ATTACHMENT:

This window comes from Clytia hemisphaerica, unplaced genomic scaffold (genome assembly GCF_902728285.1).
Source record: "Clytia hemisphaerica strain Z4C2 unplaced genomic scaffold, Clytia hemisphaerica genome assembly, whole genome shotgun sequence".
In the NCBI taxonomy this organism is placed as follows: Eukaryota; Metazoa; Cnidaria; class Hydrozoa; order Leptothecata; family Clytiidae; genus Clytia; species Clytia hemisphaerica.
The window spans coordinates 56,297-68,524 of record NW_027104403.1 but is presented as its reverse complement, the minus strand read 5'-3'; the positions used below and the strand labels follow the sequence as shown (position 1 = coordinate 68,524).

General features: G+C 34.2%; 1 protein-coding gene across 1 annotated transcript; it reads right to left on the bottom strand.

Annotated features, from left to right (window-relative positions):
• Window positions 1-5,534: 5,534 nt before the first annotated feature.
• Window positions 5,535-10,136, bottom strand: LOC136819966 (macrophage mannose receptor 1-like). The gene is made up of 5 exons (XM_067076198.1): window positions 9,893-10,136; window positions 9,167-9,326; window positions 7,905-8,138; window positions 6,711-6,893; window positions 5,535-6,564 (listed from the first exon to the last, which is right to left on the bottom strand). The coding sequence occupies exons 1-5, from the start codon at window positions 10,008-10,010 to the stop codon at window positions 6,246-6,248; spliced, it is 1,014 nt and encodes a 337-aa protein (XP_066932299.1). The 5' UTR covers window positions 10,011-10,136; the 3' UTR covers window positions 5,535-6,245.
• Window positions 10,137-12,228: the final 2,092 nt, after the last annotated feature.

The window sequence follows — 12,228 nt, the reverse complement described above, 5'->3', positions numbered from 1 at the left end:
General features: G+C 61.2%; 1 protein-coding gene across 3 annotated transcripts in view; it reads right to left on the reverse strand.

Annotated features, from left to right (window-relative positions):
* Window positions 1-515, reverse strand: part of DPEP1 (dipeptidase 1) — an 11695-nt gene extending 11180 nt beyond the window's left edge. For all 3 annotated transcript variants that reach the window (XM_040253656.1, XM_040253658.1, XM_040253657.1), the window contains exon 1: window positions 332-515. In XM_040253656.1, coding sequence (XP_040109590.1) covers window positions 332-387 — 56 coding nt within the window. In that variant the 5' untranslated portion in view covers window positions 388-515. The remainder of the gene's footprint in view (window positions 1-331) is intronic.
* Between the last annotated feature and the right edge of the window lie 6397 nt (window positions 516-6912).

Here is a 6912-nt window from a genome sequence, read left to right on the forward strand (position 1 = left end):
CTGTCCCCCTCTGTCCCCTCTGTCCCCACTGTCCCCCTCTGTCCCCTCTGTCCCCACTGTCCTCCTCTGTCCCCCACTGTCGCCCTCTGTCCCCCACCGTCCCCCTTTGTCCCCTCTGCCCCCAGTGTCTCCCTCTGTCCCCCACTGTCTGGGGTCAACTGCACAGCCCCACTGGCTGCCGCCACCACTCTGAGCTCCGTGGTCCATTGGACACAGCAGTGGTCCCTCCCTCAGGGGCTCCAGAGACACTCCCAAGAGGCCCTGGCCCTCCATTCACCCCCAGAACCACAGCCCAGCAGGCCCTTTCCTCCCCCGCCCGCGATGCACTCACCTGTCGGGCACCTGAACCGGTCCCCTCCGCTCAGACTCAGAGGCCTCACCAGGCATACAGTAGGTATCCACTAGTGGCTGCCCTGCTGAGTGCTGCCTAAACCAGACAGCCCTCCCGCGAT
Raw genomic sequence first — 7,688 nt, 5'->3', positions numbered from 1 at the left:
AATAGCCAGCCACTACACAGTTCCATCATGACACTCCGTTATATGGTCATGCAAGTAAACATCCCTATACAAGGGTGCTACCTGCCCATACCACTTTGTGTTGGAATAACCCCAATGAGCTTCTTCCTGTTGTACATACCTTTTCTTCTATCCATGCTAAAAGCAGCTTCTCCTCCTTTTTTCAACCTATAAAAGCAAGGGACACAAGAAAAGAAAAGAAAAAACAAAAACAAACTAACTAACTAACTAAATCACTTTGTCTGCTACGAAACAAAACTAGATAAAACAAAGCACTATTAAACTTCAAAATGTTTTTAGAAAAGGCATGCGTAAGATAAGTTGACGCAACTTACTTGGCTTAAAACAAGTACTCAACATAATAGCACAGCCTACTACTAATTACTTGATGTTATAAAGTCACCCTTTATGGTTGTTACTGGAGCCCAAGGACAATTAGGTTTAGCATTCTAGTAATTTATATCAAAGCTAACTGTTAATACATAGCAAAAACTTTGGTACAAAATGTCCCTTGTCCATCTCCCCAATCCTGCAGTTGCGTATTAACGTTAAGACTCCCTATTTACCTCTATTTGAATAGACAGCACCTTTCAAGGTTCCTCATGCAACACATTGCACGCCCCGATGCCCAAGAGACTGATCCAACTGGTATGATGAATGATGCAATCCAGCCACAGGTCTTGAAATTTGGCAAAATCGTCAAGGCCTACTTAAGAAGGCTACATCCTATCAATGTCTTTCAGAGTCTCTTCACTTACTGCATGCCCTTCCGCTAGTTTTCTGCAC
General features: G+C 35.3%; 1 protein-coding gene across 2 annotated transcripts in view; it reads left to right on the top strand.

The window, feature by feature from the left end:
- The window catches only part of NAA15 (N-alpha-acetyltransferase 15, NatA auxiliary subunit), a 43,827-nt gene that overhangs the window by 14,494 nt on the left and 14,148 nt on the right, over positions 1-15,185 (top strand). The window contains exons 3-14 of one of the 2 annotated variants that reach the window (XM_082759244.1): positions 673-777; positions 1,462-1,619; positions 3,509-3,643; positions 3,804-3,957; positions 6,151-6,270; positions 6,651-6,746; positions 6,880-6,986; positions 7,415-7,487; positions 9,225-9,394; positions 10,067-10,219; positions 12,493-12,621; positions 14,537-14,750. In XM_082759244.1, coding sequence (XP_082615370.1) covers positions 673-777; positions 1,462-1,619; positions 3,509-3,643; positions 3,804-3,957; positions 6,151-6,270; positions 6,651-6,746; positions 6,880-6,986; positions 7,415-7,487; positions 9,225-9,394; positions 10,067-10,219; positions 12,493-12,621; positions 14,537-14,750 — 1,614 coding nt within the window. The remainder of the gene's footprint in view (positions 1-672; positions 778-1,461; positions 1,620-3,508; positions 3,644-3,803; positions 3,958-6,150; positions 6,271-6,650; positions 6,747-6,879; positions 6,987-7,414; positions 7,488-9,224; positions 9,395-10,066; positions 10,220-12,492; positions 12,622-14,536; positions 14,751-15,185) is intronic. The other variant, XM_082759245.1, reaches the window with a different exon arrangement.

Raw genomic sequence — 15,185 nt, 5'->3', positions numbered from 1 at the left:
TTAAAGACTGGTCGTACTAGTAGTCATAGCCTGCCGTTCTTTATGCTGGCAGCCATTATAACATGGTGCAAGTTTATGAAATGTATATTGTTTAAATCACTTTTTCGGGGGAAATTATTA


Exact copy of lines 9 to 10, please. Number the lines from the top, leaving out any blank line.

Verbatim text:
• Window positions 10,137-12,228: the final 2,092 nt, after the last annotated feature.

The window sequence follows — 12,228 nt, the reverse complement described above, 5'->3', positions numbered from 1 at the left end: